Drivers 'missing out on duty cut'

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Indy Lifestyle Online

Many motorists are missing out on the 1p a litre fuel duty reduction announced by the Chancellor in the Budget, according to AA figures today.







Following Mr Osborne's decision, average petrol prices have only dipped 0.6p a litre, while average diesel prices have only gone down 0.57p.



The 1p cut should have taken effect from 6pm on Wednesday.



Today the AA said that, as of yesterday, the average petrol price was 132.93p a litre compared with 133.53p a litre on Wednesday before the Budget.



It added that diesel had fallen from 140.26p a litre on average on Wednesday to 139.69p yesterday.



The AA said Shell had passed on the cut at its service stations as had supermarket Morrisons



AA president Edmund King said: "The latest fuel prices clearly show that not all garages have passed on the Budget's 1p cut in fuel duty. Drivers have long memories and will remember those garages that have not passed on the cut.



"Prices falling three-fifths of the Chancellor's duty cut rams home what the AA has been saying since 2005 - the market needs transparency to protect the interests of drivers, retailers and suppliers.



"Without it, how does the consumer know whether wholesale price movements announced by the people who sell fuel are accurate or not? They track oil, wholesale and pump prices in the US, Australia and South East Asia, so why not here?"



Mr King went on: "On Monday, OFGEM accused the electricity suppliers of putting up prices quickly and bringing them down slowly - exactly the way drivers perceive the way they are treated by retailers.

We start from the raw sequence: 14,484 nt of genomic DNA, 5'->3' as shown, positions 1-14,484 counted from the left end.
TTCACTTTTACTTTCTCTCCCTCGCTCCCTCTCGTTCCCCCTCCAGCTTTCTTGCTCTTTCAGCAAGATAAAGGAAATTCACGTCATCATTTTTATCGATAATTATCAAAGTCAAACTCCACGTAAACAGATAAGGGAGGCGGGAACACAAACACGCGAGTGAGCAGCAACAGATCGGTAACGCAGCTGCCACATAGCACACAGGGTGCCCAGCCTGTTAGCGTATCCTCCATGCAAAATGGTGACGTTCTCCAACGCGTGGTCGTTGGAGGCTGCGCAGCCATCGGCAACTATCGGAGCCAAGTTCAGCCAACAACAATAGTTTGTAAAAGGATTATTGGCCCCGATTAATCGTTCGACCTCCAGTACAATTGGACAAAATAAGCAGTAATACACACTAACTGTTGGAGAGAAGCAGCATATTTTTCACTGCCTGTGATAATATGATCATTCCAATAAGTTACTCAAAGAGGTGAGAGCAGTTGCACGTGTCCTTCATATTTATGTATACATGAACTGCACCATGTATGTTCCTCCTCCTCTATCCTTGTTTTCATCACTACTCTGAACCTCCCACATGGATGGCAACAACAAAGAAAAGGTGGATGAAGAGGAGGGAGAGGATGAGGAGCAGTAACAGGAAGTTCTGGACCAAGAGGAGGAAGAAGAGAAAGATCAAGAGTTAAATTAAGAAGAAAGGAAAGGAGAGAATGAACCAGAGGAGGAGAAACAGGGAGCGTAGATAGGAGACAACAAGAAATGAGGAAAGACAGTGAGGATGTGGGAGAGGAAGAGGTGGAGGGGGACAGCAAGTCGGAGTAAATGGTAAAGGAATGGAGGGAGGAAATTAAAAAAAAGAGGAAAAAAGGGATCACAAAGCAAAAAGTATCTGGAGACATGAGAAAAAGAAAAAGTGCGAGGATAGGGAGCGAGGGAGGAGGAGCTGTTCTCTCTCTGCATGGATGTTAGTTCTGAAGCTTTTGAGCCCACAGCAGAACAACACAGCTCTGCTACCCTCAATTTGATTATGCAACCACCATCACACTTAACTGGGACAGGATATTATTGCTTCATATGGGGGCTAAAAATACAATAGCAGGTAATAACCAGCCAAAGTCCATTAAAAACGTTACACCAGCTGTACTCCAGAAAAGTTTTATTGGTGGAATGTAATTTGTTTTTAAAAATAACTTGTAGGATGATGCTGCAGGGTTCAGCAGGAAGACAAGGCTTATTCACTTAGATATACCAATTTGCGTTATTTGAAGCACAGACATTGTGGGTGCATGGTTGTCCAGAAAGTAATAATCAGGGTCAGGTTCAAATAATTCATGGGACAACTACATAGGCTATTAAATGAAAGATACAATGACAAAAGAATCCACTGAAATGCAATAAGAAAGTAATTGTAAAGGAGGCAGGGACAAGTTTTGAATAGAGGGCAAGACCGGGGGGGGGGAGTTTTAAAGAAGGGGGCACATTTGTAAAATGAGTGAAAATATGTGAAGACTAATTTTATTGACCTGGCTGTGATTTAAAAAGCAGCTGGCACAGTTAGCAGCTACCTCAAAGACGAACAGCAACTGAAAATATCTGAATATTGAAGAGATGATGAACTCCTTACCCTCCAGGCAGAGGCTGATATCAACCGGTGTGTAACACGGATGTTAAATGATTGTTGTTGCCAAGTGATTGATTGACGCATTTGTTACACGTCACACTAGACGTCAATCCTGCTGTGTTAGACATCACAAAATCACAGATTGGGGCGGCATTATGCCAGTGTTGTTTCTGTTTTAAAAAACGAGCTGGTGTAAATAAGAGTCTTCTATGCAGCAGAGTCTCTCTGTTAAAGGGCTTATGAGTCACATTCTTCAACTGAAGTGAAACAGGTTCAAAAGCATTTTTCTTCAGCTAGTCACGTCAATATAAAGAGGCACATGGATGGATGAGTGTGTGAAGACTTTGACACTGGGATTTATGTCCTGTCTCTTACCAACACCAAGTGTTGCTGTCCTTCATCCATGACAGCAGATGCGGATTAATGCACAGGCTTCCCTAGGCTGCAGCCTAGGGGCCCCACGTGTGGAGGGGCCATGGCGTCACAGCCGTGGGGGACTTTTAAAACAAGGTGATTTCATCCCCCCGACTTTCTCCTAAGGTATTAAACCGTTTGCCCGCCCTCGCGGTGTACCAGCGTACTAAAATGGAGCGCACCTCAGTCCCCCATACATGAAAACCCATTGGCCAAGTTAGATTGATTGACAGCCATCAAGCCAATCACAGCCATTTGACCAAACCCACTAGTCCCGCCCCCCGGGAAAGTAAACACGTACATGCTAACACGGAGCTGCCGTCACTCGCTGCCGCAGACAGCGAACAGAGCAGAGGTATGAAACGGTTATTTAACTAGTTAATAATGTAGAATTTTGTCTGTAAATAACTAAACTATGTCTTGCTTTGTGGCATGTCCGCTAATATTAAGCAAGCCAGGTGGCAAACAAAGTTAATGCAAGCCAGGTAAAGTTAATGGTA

"The road fuel industry desperately needs a regulator to act as honest broker between drivers, retailers and suppliers. If we had one, accusations of rip-off petrol stations would be answered fairly. Rising oil prices will simply add fuel to the fire of suspicion, and driver backlashes will become more common."



Mr King continued: "In all the furore, the one thing that has been forgotten is that the frozen duty and the 1p cut in a time of rising prices stopped many lower-income and rural drivers being pushed over the edge by fuel costs they couldn't afford.



"If oil prices remain high, the 3.02p increase on January 1 2012 means that we will be going through this trauma again in nine months' time."









Prime Minister David Cameron urged garages to pass on the tax reduction and said there were ways to ensure "this market operates properly".



Speaking at a press conference in Brussels, he said: "Compared with what was going to happen it's a 6p reduction. And of course I want to see that passed on by garages.



"We have done what we can as a government to cut tax, it is now right that the market should respond.



"If the market doesn't respond, obviously there are ways for the Office of Fair Trading and others to make sure this market operates properly.



"We will be watching like a hawk to make sure the action we take actually helps consumers and helps motorists at the pump.



"We are obviously not responsible for the oil price which, as we know, can go up and down, but we've done what we can in terms of giving the consumer a break by cutting that fuel duty and making what was a multibillion effort to help consumers at this difficult time."

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